Dr. Tom Morgan
Winfrey Thomas Morgan, Jr., M.D. (Tom) was born Jan. 29, 1935, in Lebanon, Mo., to Winfrey Thomas Morgan (W.T.) and Leroyna Wyatt Morgan. He died Nov. 29, 2018, in Columbia, Mo. at the age of 83 due to complications of dementia, diabetes and renal failure. His family moved to Thayer, Mo. when Tom was young and he attended elementary and high school there where he became a lifelong Bobcat. Tom played all sports in high school including quarterbacking the football team at 5’6” and 120 pounds without the benefit of glasses or contacts. He was never afraid to tackle anything.
He attended undergraduate at the University of Missouri where he was Phi Beta Kappa graduating in 1957. He then attended medical school at the university where he graduated in 1961 and was a member of Alpha Omega Alpha, a medical honor society. Tom decided early on that he wanted to be a country doctor and since there were no family practice residencies at that time, he went to Kansas City General Hospital for a one year internship. He liked to tell people that he never saw anything new after that one year which was only a slight exaggeration. After internship, he entered the United States Army and was stationed at Fort Leonard Wood. As a captain, he managed the outpatient clinics at Fort Wood.
On July 6, 1957, Tom married Sondra Bryan in Thayer and by the end of medical school and internship they managed to have three children. After his service, Tom moved his family back to southern Missouri and did family practice in West Plains. In the 20 years he was there, he delivered over 2,000 babies in addition to handling a very busy general practice. He saw patients from a wide area of south central Missouri including several from his home town of Thayer who always asked for Tommy. Since West Plains was 100 miles from the nearest hospital, Tom and his practice partner Dr. Marvin Fowler were forced to deal with many illnesses and injuries on their own. West Plains was able to start a small hospital while Tom practiced there and he took care of many patients there. Tom took the first Family Practice board exam offered and kept up that certification until the time he retired. When asked what kind of doctor he was, he always was quick to answer, really good.
In 1984, Tom followed Sondra back to Columbia where she was in school getting a delayed education. Tom and Rollie and Nancy Lohmar started a convenience clinic called Mediquick. It was a first for Columbia and considering the number of doctors already in Columbia, they were not sure how it would do. They soon found there was a market for such a facility, however, and Tom liked to say that in the 20 years he practiced there, he saw everyone in Columbia from the mayor on down to the trash workers. Again this was only a slight exaggeration. At first, there was some suspicion and disdain for this doc in a box facility in the medical community. But Tom soon gained a reputation as an excellent diagnostician and the specialists and surgeons found that when Tom referred a patient to them with a suspected diagnosis he was usually right. Tom retired from Mediquick in 2005 due to a bad back which did not allow him to keep up the pace he had set for himself.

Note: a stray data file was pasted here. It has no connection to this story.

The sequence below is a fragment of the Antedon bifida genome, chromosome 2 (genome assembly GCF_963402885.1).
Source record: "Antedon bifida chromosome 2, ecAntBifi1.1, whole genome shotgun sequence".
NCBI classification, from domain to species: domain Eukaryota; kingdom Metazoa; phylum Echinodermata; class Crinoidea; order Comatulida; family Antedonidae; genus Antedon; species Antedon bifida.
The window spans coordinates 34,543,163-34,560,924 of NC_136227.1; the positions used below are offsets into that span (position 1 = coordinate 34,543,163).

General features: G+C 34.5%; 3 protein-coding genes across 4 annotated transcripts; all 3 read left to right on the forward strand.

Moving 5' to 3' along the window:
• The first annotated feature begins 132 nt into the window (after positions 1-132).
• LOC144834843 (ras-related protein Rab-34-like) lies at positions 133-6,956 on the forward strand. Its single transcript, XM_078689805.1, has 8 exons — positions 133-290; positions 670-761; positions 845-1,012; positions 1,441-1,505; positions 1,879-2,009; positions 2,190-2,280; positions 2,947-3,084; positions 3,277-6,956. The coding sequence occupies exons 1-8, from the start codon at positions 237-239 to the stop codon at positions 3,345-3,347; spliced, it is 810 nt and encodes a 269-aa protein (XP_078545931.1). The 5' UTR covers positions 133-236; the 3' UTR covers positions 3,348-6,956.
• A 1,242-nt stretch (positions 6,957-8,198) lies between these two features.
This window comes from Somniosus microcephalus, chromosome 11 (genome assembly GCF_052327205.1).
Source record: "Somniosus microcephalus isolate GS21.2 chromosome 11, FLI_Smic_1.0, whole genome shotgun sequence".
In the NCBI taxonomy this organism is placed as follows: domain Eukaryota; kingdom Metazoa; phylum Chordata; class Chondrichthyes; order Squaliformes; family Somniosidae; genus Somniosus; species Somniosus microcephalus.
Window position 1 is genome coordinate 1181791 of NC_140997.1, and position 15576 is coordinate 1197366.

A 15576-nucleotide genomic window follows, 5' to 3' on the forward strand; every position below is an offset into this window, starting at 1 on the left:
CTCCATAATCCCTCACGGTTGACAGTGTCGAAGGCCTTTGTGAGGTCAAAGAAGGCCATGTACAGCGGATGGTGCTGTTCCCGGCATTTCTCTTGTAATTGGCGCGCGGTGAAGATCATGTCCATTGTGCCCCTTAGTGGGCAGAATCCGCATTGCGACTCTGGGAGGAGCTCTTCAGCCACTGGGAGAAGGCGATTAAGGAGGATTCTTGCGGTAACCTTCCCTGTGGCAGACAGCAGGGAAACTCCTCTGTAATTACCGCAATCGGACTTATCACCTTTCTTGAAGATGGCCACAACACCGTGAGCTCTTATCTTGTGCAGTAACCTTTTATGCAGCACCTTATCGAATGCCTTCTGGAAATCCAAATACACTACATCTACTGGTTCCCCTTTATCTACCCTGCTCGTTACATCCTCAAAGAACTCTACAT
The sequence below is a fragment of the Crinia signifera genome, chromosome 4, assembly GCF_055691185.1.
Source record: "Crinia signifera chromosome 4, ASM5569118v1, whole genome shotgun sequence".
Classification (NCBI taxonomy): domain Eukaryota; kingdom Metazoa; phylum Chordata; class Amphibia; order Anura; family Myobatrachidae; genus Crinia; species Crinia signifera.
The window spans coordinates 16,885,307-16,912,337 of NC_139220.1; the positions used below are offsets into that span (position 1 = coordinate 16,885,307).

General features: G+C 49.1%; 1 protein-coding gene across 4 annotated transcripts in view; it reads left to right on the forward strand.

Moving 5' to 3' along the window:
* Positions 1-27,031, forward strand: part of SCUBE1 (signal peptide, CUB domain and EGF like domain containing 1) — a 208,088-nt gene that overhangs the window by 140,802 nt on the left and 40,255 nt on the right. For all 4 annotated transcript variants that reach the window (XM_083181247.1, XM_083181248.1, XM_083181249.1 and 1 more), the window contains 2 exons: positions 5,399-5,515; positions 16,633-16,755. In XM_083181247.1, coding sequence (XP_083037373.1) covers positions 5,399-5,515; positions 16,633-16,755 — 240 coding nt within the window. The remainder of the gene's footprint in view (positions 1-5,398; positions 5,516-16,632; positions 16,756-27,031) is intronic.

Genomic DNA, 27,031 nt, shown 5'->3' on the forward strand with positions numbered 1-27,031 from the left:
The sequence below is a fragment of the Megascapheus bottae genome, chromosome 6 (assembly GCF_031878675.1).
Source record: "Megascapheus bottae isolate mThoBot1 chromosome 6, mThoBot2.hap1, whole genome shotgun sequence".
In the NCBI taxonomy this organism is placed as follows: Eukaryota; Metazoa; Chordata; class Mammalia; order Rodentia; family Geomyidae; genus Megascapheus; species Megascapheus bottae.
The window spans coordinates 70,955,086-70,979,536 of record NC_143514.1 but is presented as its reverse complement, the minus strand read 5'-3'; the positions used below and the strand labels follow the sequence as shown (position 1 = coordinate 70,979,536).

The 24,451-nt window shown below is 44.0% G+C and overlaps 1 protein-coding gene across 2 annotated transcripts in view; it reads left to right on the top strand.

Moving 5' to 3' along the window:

Tom is survived by Sondra his wife of 61 years as well as by three children and their families: Stephanie (Bob Boehm), Christopher (Dr. Anita Tesh) and Melanie (David Dennis). He has eight grandchildren: Rob Boehm (Natalie), Sarah Devero (Jeff), Anna Perdue (Warren), Emily Kinsman (Fox), Laura Morgan (Dylan McKnight), Claire Anich, Sam Anich and Mary Grace Anich. Also six great-grandchildren: Quin and Banyan Perdue, Louise and Jack Boehm and Charlie and Josephine Devero.
Tom is also survived by one brother Michael L. Morgan (Ann) of Ormond Beach, Fla. His parents and his beloved Grandmother B Wyatt predeceased him.
With his two degrees from Mizzou, Tom was a Tiger through and through. He tried to be philosophical about Mizzou’s many disappointing losses by saying it was hard to be a Tiger fan. Tom loved to watch the Tigers play, but one of the benefits, if you could call it that, of his dementia was that he did not remember the losses after the game was over and did not have to fret over their missed chances.
Tom and Sondra were always drawn back to the hills and clear streams of south Missouri and north Arkansas where they grew up. They bought a houseboat on Lake Norfork in northern Arkansas where he spent many happy times with his family. Tom was able to enjoy time with his grandchildren that he never had with his own children because of the demands of his practice. Grandpa Tom with all of his eccentricities will be fondly remembered by his grandchildren.
Funeral services were held at 2 p.m. Sunday, Dec. 2 at Carter Funeral Home in Thayer. Interment was in Thayer Cemetery in Thayer with services under the direction of Carter Funeral Home, Inc. in Thayer.